I could be wrong, of course.  Everything I've written above may be nothing more than complete nonsense.  But, as I said before, when you think, explore, and study long enough everything that goes into forming the dynamics of what it means to be gay, and what gay relationships are all about, specific truths emerge, all of which may be used to explain who you are and how you got that way.

It's been said that the unexamined life is not worth living, and I couldn't agree more.  For me, that's what writing these blog posts has been about. Every time an aimless, wayward piece of my life finds a place with the others that I've figured out and that now make more sense, I know I'm one step closer to coming to terms with who I am, and to accepting and loving myself unconditionally, which, I believe, must be the ultimate goal of every living, breathing human being.


  1. For the record, I had no idea you were gay when I first met you. I remember asking you if you were married, because you appeared to me the type of man who had a lovely wife and two cute little girls at home. You've brought up a lot of good points in this post, many of which I will ponder and respond back in an email at some point. As for the man at work you mentioned, could he be the same one I replaced when I came to Vancouver?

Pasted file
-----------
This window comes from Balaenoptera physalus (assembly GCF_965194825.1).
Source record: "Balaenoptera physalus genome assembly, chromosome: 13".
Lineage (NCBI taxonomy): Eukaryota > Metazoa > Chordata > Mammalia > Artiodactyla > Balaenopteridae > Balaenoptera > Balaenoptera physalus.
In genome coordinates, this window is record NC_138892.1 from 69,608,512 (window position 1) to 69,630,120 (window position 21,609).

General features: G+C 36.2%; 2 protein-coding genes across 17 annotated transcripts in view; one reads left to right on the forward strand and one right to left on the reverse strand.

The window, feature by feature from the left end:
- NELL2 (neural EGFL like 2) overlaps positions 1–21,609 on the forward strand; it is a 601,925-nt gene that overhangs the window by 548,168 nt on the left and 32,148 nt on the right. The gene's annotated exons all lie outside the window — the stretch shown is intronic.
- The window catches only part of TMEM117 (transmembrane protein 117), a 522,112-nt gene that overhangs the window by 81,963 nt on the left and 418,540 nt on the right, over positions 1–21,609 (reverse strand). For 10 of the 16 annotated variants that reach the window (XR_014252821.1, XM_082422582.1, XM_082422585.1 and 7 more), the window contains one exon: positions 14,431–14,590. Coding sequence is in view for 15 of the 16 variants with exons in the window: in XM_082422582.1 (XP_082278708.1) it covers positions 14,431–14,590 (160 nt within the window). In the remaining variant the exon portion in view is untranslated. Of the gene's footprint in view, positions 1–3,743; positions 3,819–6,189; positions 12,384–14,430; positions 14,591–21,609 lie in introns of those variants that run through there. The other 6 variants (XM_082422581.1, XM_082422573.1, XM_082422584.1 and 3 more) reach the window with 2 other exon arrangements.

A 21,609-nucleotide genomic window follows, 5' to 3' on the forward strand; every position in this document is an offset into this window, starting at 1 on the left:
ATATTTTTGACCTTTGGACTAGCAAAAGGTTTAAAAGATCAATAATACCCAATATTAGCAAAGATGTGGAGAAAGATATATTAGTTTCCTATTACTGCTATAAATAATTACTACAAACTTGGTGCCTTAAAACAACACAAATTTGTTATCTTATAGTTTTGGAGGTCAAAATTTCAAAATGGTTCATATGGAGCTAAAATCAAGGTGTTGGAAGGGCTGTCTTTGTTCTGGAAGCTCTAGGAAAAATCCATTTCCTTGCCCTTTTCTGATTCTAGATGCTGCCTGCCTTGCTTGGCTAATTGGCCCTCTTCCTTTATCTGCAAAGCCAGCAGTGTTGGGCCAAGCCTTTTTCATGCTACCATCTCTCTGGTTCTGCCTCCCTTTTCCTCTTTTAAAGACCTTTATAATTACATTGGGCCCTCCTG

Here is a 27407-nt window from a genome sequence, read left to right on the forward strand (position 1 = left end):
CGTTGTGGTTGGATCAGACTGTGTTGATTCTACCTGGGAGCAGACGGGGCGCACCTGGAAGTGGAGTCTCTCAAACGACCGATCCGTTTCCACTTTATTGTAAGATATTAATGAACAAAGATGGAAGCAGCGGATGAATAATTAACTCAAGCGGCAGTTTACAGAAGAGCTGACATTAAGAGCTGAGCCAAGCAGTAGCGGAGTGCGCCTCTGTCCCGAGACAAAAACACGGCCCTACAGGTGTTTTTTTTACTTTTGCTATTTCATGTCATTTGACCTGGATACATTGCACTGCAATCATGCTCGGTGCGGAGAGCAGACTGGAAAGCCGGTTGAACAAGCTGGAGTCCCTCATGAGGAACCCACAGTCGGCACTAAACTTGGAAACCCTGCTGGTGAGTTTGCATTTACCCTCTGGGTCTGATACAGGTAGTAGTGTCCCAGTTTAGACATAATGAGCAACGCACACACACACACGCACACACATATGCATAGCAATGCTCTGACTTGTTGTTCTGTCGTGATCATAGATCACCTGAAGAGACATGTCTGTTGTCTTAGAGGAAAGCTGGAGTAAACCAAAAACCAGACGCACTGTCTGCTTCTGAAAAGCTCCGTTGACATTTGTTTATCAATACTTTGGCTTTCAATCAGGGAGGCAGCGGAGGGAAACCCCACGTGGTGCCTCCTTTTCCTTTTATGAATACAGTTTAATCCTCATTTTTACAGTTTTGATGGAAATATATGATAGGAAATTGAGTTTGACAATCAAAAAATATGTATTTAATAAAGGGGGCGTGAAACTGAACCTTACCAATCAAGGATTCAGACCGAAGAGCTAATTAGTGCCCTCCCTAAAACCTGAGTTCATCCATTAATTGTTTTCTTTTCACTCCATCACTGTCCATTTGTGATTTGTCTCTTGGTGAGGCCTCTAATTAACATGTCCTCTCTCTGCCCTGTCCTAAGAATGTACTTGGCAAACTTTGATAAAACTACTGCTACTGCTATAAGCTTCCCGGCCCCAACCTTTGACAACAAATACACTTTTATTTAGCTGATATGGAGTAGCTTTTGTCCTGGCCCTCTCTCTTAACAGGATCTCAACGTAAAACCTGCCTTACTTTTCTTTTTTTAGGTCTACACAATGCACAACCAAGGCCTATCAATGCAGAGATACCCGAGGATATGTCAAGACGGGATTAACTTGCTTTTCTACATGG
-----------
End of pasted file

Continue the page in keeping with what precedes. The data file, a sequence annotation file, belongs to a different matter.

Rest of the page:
2. Good to have you back home, Wendy. I hope you had a wonderful trip.
    You create an amazing image of me, perhaps in an alternate life. Obviously, it wasn't to be in this one. But thanks for the vote of confidence.
    I guess it just goes to show we think we come across a certain way to other people, but, in reality, we don't at all.
    I'm sure the man at work I mention is not the same as the one you replaced, but I don't know who you replaced. Who are you referring to?